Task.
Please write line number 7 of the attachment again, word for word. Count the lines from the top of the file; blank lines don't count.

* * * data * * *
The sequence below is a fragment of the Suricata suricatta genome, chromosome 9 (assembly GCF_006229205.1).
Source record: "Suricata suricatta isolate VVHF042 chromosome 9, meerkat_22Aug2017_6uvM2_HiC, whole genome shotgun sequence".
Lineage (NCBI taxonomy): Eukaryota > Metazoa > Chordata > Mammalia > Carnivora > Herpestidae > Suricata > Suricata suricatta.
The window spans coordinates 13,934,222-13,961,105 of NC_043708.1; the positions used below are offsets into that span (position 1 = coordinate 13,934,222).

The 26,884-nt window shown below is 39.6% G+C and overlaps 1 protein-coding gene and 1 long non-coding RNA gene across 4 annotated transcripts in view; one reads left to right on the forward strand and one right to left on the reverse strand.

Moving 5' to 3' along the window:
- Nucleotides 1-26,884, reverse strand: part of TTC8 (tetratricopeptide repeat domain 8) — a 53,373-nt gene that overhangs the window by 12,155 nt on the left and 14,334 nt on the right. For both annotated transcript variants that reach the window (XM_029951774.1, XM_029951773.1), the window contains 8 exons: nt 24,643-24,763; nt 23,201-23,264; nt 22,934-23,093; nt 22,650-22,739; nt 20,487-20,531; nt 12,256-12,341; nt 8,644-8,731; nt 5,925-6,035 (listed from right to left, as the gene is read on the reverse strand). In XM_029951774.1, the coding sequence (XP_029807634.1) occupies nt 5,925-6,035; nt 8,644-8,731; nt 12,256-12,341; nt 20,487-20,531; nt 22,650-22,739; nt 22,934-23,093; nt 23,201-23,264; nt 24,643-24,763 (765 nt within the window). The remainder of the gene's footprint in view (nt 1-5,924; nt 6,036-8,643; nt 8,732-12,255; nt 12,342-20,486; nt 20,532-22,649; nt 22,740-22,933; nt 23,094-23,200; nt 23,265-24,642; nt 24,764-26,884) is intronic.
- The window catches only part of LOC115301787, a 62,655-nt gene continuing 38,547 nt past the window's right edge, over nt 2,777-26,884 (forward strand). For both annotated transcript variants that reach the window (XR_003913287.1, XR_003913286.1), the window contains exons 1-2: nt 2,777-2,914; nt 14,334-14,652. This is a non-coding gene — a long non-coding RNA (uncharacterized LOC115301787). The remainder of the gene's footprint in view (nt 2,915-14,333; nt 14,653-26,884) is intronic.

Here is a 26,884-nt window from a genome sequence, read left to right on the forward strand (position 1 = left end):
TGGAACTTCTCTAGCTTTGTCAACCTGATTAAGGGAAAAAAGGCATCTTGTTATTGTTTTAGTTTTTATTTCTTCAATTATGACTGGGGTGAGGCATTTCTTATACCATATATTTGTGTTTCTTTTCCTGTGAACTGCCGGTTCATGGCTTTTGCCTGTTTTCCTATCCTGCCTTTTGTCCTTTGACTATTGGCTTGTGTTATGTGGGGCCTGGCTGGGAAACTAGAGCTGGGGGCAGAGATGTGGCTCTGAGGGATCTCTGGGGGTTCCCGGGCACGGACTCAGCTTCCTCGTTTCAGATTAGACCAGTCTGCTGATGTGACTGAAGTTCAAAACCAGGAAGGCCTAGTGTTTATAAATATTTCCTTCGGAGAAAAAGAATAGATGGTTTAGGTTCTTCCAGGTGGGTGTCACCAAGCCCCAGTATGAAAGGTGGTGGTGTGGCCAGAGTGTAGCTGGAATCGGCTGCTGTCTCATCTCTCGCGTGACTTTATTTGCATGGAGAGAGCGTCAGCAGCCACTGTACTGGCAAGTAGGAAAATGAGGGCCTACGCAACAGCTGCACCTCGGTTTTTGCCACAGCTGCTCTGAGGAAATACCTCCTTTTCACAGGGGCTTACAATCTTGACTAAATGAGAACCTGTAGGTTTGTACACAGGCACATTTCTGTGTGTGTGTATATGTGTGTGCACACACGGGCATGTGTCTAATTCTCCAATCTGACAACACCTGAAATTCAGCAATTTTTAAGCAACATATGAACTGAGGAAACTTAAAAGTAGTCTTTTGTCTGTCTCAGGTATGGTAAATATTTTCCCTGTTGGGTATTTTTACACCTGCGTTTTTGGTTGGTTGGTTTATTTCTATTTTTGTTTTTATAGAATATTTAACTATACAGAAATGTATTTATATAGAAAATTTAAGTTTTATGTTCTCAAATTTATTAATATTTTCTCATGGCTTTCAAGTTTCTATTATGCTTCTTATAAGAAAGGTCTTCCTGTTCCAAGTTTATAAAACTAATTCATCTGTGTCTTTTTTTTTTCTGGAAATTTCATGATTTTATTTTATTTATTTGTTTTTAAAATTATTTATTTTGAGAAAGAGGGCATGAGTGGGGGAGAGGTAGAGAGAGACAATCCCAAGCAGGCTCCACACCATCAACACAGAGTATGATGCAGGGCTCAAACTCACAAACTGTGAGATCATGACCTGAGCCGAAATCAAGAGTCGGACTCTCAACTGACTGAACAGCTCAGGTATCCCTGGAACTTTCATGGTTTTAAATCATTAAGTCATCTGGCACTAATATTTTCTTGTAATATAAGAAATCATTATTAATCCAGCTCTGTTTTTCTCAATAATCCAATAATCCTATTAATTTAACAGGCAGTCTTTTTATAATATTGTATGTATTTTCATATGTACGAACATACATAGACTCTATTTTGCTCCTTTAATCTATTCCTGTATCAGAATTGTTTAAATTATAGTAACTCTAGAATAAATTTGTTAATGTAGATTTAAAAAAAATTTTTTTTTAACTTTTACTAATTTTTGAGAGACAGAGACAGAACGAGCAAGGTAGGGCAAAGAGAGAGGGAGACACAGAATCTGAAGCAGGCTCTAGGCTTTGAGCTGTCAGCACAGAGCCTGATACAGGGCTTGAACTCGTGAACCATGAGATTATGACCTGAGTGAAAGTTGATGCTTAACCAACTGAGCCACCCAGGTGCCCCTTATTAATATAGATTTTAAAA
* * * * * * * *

- Nucleotides 1-26,884, reverse strand: part of TTC8 (tetratricopeptide repeat domain 8) — a 53,373-nt gene that overhangs the window by 12,155 nt on the left and 14,334 nt on the right. For both annotated transcript variants that reach the window (XM_029951774.1, XM_029951773.1), the window contains 8 exons: nt 24,643-24,763; nt 23,201-23,264; nt 22,934-23,093; nt 22,650-22,739; nt 20,487-20,531; nt 12,256-12,341; nt 8,644-8,731; nt 5,925-6,035 (listed from right to left, as the gene is read on the reverse strand). In XM_029951774.1, the coding sequence (XP_029807634.1) occupies nt 5,925-6,035; nt 8,644-8,731; nt 12,256-12,341; nt 20,487-20,531; nt 22,650-22,739; nt 22,934-23,093; nt 23,201-23,264; nt 24,643-24,763 (765 nt within the window). The remainder of the gene's footprint in view (nt 1-5,924; nt 6,036-8,643; nt 8,732-12,255; nt 12,342-20,486; nt 20,532-22,649; nt 22,740-22,933; nt 23,094-23,200; nt 23,265-24,642; nt 24,764-26,884) is intronic.